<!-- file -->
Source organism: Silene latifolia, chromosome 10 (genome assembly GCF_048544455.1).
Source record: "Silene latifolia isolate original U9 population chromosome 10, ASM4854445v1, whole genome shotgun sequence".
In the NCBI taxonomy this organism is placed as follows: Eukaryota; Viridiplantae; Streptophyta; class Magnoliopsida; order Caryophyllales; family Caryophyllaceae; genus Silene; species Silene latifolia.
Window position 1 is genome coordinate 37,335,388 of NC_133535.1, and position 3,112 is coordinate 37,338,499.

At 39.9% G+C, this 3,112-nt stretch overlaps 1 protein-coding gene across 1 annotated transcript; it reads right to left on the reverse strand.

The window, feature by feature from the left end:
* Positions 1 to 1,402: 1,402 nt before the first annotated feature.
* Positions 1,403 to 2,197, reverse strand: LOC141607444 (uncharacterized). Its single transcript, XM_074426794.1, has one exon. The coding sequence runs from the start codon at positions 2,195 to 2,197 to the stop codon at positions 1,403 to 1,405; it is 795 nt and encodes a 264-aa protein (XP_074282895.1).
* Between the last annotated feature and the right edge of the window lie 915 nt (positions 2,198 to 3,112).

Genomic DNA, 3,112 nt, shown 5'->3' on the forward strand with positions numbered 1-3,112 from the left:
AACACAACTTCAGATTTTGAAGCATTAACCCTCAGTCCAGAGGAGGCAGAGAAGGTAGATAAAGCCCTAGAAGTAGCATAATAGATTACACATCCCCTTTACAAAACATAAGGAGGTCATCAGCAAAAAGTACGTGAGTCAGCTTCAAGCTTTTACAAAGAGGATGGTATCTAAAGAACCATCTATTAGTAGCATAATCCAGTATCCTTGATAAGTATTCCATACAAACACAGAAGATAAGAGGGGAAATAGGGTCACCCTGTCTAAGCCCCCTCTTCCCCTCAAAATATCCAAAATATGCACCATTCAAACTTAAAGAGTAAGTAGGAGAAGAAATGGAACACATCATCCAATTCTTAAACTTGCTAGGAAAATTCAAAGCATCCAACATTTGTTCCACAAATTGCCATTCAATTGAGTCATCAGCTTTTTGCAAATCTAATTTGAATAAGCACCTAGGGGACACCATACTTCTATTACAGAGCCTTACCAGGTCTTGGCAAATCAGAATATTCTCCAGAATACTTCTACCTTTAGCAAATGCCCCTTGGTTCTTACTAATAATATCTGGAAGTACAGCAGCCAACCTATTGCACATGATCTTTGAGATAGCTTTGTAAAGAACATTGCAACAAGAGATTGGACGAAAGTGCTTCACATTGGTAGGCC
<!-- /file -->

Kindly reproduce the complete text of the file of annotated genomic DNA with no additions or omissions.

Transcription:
Source organism: Silene latifolia, chromosome 10 (genome assembly GCF_048544455.1).
Source record: "Silene latifolia isolate original U9 population chromosome 10, ASM4854445v1, whole genome shotgun sequence".
In the NCBI taxonomy this organism is placed as follows: Eukaryota; Viridiplantae; Streptophyta; class Magnoliopsida; order Caryophyllales; family Caryophyllaceae; genus Silene; species Silene latifolia.
Window position 1 is genome coordinate 37,335,388 of NC_133535.1, and position 3,112 is coordinate 37,338,499.

At 39.9% G+C, this 3,112-nt stretch overlaps 1 protein-coding gene across 1 annotated transcript; it reads right to left on the reverse strand.

The window, feature by feature from the left end:
* Positions 1 to 1,402: 1,402 nt before the first annotated feature.
* Positions 1,403 to 2,197, reverse strand: LOC141607444 (uncharacterized). Its single transcript, XM_074426794.1, has one exon. The coding sequence runs from the start codon at positions 2,195 to 2,197 to the stop codon at positions 1,403 to 1,405; it is 795 nt and encodes a 264-aa protein (XP_074282895.1).
* Between the last annotated feature and the right edge of the window lie 915 nt (positions 2,198 to 3,112).

Genomic DNA, 3,112 nt, shown 5'->3' on the forward strand with positions numbered 1-3,112 from the left:
AACACAACTTCAGATTTTGAAGCATTAACCCTCAGTCCAGAGGAGGCAGAGAAGGTAGATAAAGCCCTAGAAGTAGCATAATAGATTACACATCCCCTTTACAAAACATAAGGAGGTCATCAGCAAAAAGTACGTGAGTCAGCTTCAAGCTTTTACAAAGAGGATGGTATCTAAAGAACCATCTATTAGTAGCATAATCCAGTATCCTTGATAAGTATTCCATACAAACACAGAAGATAAGAGGGGAAATAGGGTCACCCTGTCTAAGCCCCCTCTTCCCCTCAAAATATCCAAAATATGCACCATTCAAACTTAAAGAGTAAGTAGGAGAAGAAATGGAACACATCATCCAATTCTTAAACTTGCTAGGAAAATTCAAAGCATCCAACATTTGTTCCACAAATTGCCATTCAATTGAGTCATCAGCTTTTTGCAAATCTAATTTGAATAAGCACCTAGGGGACACCATACTTCTATTACAGAGCCTTACCAGGTCTTGGCAAATCAGAATATTCTCCAGAATACTTCTACCTTTAGCAAATGCCCCTTGGTTCTTACTAATAATATCTGGAAGTACAGCAGCCAACCTATTGCACATGATCTTTGAGATAGCTTTGTAAAGAACATTGCAACAAGAGATTGGACGAAAGTGCTTCACATTGGTAGGCC